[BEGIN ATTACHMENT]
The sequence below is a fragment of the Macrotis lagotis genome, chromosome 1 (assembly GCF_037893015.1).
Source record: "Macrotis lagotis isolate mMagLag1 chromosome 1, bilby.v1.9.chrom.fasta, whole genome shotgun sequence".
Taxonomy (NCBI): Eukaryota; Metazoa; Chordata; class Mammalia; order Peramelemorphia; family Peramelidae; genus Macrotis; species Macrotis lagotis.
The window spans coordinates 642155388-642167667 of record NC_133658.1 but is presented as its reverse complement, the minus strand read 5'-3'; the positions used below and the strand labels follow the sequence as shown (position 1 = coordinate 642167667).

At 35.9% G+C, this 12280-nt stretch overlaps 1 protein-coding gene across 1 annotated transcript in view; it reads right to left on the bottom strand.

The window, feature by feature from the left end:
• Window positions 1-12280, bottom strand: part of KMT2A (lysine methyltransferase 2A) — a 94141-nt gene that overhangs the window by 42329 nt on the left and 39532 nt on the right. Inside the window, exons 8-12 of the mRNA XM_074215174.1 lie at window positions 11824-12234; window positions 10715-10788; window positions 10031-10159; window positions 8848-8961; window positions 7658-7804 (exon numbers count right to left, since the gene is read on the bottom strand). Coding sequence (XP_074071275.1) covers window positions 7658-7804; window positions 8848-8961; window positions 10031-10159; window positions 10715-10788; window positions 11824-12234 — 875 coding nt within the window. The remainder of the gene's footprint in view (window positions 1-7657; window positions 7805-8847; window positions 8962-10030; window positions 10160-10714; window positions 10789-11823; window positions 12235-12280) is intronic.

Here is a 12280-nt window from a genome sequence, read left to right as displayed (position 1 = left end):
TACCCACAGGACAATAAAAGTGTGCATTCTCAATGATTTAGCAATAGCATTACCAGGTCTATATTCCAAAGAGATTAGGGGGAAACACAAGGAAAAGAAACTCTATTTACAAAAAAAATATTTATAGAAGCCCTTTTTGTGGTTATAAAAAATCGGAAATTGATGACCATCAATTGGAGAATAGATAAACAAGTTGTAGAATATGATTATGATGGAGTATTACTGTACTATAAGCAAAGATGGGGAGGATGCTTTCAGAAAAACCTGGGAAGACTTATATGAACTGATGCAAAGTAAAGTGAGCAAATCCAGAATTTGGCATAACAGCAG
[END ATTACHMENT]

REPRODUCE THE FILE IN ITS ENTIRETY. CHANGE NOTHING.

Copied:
The sequence below is a fragment of the Macrotis lagotis genome, chromosome 1 (assembly GCF_037893015.1).
Source record: "Macrotis lagotis isolate mMagLag1 chromosome 1, bilby.v1.9.chrom.fasta, whole genome shotgun sequence".
Taxonomy (NCBI): Eukaryota; Metazoa; Chordata; class Mammalia; order Peramelemorphia; family Peramelidae; genus Macrotis; species Macrotis lagotis.
The window spans coordinates 642155388-642167667 of record NC_133658.1 but is presented as its reverse complement, the minus strand read 5'-3'; the positions used below and the strand labels follow the sequence as shown (position 1 = coordinate 642167667).

At 35.9% G+C, this 12280-nt stretch overlaps 1 protein-coding gene across 1 annotated transcript in view; it reads right to left on the bottom strand.

The window, feature by feature from the left end:
• Window positions 1-12280, bottom strand: part of KMT2A (lysine methyltransferase 2A) — a 94141-nt gene that overhangs the window by 42329 nt on the left and 39532 nt on the right. Inside the window, exons 8-12 of the mRNA XM_074215174.1 lie at window positions 11824-12234; window positions 10715-10788; window positions 10031-10159; window positions 8848-8961; window positions 7658-7804 (exon numbers count right to left, since the gene is read on the bottom strand). Coding sequence (XP_074071275.1) covers window positions 7658-7804; window positions 8848-8961; window positions 10031-10159; window positions 10715-10788; window positions 11824-12234 — 875 coding nt within the window. The remainder of the gene's footprint in view (window positions 1-7657; window positions 7805-8847; window positions 8962-10030; window positions 10160-10714; window positions 10789-11823; window positions 12235-12280) is intronic.

Here is a 12280-nt window from a genome sequence, read left to right as displayed (position 1 = left end):
TACCCACAGGACAATAAAAGTGTGCATTCTCAATGATTTAGCAATAGCATTACCAGGTCTATATTCCAAAGAGATTAGGGGGAAACACAAGGAAAAGAAACTCTATTTACAAAAAAAATATTTATAGAAGCCCTTTTTGTGGTTATAAAAAATCGGAAATTGATGACCATCAATTGGAGAATAGATAAACAAGTTGTAGAATATGATTATGATGGAGTATTACTGTACTATAAGCAAAGATGGGGAGGATGCTTTCAGAAAAACCTGGGAAGACTTATATGAACTGATGCAAAGTAAAGTGAGCAAATCCAGAATTTGGCATAACAGCAG